Can you believe it? I am so delighted, thrilled, and honored that he agreed to drop by, talk about his 2007 Robert’s Snow: For Cancer’s Cure snowflake, and let us in on what he’s been up to lately. The 28 resident Paddingtons even brushed their fur to welcome the talented illustrator who was born right here in Virginia, gained international recognition for his Paddington pictures, and who, admittedly, has never stopped being ten years old.

You are probably familiar with Michael Bond’s thirteen novels documenting the endearing ursine who came to live with the Brown family at 32 Windsor Gardens, London. You may also know that Peggy Fortnum was the first to draw Paddington’s likeness, and that there have been at least four other artists who have followed suit. But in 1997, R.W. Alley was selected to carry on Paddington’s legacy by illustrating a series of PB picture books. As an avid bear collector and diehard Paddington fan, I must say that no one else has drawn Paddington quite as well as he does.

Why? Because it’s a lot more than a duffle coat, floppy hat, black ears and Wellington boots. The real challenge lies in infusing the pictures with energy, capturing facial expressions which really nail Paddington’s personality, and pinning down a much beloved bear long enough to allow his readers to truly internalize him. Hats off to Robert Whitlock Alley! Thanks to his pictures, Paddington has never been more loveable, more mischievous, more irresistible.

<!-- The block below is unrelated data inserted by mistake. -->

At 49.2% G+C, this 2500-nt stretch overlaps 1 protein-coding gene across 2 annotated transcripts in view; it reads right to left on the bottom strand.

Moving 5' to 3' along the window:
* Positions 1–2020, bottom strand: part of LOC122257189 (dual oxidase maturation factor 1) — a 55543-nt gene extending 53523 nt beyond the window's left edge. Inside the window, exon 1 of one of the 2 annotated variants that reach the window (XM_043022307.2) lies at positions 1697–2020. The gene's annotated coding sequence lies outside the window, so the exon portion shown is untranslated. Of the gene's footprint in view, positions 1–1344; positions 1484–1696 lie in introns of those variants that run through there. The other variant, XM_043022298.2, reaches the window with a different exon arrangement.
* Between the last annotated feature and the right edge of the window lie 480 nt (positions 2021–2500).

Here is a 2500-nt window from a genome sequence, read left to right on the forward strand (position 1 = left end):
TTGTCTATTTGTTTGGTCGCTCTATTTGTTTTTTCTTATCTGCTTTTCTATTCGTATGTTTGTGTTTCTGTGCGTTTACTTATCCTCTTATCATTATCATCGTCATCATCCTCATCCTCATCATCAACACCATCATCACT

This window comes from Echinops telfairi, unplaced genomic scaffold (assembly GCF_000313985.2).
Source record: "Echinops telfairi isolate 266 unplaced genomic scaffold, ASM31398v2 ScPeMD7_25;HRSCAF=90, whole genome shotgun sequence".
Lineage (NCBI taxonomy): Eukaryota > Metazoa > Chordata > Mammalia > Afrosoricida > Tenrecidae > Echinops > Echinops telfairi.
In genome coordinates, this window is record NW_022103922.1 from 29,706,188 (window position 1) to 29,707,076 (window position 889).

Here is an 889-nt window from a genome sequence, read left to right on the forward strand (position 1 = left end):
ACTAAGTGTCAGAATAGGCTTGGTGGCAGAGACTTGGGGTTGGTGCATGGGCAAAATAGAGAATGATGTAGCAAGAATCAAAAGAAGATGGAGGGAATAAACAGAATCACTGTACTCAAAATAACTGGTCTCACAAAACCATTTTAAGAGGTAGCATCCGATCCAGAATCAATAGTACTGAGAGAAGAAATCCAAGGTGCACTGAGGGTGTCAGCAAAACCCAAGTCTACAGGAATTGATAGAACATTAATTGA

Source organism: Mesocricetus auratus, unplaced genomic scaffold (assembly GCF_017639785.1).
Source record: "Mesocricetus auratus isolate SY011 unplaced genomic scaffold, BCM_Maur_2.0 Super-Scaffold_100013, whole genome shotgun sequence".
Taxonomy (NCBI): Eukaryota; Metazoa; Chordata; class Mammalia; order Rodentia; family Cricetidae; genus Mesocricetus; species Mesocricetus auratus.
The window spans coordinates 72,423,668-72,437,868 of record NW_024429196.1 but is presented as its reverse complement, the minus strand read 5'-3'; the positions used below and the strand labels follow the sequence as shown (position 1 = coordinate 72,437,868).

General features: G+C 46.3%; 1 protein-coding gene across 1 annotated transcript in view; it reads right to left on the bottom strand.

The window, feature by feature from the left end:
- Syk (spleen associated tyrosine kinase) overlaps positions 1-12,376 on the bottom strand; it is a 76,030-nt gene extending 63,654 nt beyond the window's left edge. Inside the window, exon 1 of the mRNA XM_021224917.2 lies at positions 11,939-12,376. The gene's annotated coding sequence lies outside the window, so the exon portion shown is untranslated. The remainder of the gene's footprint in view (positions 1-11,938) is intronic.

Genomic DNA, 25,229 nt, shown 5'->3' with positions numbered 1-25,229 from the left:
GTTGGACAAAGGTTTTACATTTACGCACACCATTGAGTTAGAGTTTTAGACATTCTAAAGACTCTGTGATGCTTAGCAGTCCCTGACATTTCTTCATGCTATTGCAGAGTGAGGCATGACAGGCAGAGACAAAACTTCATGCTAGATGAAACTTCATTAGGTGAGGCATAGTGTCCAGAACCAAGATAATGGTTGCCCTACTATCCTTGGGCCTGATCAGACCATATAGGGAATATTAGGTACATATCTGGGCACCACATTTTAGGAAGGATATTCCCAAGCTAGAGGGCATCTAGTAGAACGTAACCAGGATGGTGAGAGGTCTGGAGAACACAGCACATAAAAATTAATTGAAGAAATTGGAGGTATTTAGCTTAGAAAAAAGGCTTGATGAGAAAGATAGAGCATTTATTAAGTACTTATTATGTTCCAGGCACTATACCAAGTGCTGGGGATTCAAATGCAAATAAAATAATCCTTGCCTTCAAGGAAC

Though Paddington usually takes center stage, Bob Alley has illustrated over one hundred  picture books, easy readers, chapter books and poetry collections for other authors, such as Larry Dane Brimner, Andrew Clements, Jean Van Leeuwen, Claudia Mills, and Susan Katz. He has also self-illustrated about a dozen other titles: The Clever Carpenter (Random House, 1988) and There Once Was a Witch (HarperFestival, 2003), to name just two. Such is the prodigious output of the former Haverford art history student who spent class time “doodling in the margins and dreaming up stories.”

These days, Bob Alley lives in Barrington, Rhode Island, with his lovely wife, Zoe, and their two children, Cassie and Max. He can usually be found in his garage studio, happily working in his slippers.

                 

Jama:  Welcome, Bob! Let’s begin by talking about your snowflake. Where does the drawing come from?

Paddington at Paddington Station, London,” will be featured in Auction 3, December 3-7, 2007.

Bob:  This drawing is from the title page of the newest Paddington picture book. The book is in full color, but since Paddington was first illustrated in pen and ink, and since his 50th anniversary is being celebrated with a new novel decorated with pen and ink drawings by me, I thought this was an appropriate image for the snowflake. Sort of retro. Very popular these days.